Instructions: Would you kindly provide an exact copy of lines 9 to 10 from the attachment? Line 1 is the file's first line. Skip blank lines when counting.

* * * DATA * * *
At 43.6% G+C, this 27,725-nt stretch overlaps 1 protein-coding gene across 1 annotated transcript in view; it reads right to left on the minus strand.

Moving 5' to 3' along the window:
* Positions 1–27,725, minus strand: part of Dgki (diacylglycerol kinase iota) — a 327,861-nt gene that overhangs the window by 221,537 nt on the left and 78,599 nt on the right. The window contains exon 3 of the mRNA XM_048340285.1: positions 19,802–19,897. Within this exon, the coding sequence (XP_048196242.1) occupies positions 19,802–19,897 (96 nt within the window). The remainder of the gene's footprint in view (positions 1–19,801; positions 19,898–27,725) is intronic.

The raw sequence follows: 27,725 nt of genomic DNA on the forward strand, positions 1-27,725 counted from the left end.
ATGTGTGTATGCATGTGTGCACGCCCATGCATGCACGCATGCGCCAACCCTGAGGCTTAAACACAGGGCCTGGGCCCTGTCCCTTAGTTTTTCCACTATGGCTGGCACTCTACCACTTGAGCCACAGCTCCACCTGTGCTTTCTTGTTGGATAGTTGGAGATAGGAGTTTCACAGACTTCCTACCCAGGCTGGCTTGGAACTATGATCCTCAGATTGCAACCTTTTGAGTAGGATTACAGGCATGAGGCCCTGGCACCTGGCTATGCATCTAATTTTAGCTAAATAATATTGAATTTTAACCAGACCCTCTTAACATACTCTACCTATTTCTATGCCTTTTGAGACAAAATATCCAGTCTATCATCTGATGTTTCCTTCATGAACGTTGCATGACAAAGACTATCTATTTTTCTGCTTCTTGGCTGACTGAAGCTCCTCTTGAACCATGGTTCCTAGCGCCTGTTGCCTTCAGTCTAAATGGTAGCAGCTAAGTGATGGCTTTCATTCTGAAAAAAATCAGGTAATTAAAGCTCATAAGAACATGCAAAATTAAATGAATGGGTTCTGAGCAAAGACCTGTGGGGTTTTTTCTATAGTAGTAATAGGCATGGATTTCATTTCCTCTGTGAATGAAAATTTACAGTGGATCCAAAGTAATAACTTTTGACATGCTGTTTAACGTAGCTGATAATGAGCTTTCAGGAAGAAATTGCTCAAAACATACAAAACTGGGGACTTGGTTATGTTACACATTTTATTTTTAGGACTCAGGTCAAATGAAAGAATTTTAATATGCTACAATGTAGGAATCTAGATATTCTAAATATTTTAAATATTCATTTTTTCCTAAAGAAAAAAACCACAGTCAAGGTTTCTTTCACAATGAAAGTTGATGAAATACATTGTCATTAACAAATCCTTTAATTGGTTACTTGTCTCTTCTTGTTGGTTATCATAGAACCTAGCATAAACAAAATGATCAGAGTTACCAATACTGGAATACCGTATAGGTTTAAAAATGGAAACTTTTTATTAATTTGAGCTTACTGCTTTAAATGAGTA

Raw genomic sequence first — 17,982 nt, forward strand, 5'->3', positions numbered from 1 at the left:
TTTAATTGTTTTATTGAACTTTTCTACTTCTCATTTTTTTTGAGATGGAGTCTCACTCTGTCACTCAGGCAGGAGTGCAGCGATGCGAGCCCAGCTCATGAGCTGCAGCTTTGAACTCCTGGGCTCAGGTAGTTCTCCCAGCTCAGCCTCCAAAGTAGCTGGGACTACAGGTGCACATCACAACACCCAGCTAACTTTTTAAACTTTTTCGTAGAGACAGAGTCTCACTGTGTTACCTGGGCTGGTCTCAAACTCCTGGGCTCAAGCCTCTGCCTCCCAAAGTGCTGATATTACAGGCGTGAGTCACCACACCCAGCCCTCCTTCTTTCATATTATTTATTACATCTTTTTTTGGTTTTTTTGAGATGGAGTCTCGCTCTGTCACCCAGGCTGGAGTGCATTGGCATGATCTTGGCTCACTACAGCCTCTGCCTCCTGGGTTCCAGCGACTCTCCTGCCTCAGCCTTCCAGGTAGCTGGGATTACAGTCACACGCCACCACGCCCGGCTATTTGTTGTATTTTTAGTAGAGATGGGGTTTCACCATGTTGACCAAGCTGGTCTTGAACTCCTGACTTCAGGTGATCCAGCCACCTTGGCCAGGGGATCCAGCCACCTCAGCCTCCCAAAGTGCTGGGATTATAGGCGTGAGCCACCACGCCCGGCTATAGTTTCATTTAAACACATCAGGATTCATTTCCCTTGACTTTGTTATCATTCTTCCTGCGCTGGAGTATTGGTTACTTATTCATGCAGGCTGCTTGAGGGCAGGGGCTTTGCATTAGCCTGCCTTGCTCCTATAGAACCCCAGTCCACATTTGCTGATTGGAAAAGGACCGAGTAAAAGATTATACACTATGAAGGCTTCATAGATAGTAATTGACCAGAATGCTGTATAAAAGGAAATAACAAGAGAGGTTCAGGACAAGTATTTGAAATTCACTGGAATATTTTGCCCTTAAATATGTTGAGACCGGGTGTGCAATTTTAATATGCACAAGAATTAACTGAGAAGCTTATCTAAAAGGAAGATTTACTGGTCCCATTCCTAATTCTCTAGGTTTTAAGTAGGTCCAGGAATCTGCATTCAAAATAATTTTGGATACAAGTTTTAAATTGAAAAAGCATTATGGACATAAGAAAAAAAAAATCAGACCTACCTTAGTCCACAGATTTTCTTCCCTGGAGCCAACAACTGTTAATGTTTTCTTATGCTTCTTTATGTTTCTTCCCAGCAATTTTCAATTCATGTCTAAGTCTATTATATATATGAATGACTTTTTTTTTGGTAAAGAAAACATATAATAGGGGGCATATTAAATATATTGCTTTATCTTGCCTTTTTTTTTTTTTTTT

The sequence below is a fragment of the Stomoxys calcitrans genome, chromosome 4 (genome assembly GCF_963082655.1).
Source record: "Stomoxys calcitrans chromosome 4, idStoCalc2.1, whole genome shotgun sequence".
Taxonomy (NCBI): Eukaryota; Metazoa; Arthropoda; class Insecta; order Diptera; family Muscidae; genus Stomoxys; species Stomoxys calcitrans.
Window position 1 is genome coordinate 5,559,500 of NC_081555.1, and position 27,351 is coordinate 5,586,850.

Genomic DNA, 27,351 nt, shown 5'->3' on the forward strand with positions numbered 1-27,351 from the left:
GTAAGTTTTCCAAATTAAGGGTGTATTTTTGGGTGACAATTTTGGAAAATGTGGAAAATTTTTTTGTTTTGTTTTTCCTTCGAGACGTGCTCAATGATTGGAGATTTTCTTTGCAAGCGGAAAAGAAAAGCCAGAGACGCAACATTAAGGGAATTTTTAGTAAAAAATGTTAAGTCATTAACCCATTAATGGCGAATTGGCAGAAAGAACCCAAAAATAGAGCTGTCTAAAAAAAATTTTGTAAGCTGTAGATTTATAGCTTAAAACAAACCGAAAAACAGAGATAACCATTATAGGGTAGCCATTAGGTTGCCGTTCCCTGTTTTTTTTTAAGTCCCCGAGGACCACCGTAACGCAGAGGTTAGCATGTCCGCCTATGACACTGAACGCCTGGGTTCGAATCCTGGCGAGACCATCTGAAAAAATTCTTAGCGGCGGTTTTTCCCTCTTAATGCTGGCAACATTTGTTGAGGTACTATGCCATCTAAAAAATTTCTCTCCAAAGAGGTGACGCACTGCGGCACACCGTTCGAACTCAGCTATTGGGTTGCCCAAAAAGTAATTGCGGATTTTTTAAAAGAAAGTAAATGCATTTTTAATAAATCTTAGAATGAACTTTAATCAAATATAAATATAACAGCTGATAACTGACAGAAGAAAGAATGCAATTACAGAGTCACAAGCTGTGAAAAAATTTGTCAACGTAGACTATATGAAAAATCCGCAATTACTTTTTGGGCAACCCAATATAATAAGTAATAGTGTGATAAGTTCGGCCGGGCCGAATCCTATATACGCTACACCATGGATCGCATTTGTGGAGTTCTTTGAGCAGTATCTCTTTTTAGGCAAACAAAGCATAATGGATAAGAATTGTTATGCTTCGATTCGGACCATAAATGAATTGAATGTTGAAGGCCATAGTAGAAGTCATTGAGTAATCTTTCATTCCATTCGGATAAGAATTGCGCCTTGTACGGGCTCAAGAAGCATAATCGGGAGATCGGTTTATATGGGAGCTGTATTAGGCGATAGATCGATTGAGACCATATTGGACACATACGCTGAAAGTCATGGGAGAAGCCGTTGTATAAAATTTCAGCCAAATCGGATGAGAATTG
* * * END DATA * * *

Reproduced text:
Source record: "Stomoxys calcitrans chromosome 4, idStoCalc2.1, whole genome shotgun sequence".
Taxonomy (NCBI): Eukaryota; Metazoa; Arthropoda; class Insecta; order Diptera; family Muscidae; genus Stomoxys; species Stomoxys calcitrans.